Kevin Perry worked as a corrections officer for the Westchester County Department of Corrections in New York. Perry was assigned to the DOC’s booking unit, and Captain Robert Slensby was one of his supervisors. In July 2014, Perry completed a medical leave and returned to work at the DOC. Perry testified that on July 22, 2014, he was in jail booking with Slensby when Slensby placed his hands on…

Read More

Police Chief May Have Due Process Rights

In 2013, the Village of University Park, Illinois hired Eddie Bradley as its police chief. In the occasionally tumultuous world of small-town politics, this didn’t last long, and soon after a municipal election in 2015, the mayor and Village Board placed Bradley on administrative leave. The Village fired him 13 days later, without giving him notice of good cause or an opportunity to be heard. The letter from the…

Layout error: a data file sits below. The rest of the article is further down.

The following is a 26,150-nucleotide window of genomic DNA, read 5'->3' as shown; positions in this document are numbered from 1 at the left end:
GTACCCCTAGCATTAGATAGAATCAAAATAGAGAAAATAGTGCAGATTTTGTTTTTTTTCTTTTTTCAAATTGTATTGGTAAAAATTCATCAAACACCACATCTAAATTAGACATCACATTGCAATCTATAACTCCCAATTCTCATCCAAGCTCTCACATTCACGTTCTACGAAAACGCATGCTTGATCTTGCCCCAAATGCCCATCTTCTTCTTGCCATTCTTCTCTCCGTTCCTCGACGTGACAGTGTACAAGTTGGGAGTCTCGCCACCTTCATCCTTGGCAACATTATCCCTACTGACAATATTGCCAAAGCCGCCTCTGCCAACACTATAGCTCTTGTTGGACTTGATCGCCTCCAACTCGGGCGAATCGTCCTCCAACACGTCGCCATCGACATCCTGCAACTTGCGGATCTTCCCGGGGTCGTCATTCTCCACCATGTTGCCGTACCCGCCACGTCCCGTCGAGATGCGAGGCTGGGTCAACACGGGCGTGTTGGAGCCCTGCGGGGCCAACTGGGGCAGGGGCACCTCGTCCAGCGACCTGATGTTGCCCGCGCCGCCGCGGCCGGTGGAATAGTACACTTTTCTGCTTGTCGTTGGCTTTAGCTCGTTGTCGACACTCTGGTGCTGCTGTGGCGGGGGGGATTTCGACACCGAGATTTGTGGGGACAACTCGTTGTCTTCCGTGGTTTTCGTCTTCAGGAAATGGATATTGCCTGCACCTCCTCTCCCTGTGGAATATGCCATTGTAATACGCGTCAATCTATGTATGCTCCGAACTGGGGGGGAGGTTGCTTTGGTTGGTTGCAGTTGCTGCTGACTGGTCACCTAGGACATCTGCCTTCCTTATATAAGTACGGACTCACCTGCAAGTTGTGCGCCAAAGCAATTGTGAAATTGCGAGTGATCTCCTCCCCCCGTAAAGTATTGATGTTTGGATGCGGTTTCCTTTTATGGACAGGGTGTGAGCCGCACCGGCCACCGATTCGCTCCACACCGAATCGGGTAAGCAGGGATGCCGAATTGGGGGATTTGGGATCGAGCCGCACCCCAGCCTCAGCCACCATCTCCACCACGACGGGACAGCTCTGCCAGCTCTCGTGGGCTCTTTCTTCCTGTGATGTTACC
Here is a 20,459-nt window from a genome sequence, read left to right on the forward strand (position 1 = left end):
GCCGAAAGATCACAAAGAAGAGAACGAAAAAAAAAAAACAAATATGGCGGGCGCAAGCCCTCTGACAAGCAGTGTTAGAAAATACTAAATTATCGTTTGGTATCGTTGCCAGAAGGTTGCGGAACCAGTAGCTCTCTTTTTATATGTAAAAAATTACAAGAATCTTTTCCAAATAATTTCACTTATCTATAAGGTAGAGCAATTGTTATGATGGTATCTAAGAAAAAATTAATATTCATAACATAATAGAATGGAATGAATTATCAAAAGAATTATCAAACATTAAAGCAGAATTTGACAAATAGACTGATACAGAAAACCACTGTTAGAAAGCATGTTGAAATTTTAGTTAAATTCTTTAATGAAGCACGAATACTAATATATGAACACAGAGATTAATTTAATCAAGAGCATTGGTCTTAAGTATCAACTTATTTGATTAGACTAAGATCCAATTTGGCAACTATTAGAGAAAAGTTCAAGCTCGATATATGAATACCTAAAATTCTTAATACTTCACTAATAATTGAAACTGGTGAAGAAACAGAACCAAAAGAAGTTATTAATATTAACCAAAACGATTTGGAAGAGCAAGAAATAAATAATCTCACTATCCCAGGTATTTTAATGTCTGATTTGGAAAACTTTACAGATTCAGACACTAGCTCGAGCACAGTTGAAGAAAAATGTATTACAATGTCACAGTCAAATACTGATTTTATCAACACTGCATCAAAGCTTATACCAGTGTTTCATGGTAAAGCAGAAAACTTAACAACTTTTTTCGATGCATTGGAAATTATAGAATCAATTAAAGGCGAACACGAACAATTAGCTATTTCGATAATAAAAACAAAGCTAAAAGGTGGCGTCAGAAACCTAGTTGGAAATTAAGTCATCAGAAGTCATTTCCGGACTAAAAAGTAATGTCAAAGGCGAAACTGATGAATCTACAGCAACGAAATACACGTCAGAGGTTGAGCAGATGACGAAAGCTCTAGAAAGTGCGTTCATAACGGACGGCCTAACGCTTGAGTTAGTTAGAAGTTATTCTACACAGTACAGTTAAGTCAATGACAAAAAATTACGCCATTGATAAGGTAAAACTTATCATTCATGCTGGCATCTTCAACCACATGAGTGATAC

Read More

Fire Lieutenant Terminated For Twice Testing Positive For Marijuana

Marlon Cooper, a lieutenant with the Memphis Fire Department, first tested positive for marijuana in 2008. At that time, Cooper was not terminated from his employment, but instead was suspended for 360 hours and thereafter entered into an employee assistance program (EAP). Although Cooper was given a second chance, the City made clear that illegal drug use was not permitted by its personnel, noting in its 2008 suspension letter…

Read More

Sergeant’s $1.9 Million Verdict Reduced To $2,700

Pennsylvania State Police Sergeant David Holt II filed suit against the Commonwealth of Pennsylvania and four of his supervisors. Holt alleged multiple instances of race discrimination and retaliation in violation of Title VII of the Pennsylvania Human Relations Act, and contrary to the guarantees of the Equal Protection Clause and the First Amendment. A jury returned a partial verdict, thereby necessitating a second trial. Holt prevailed on several of…

Read More

Sheriff’s Department Can Provide Brady List To Prosecutor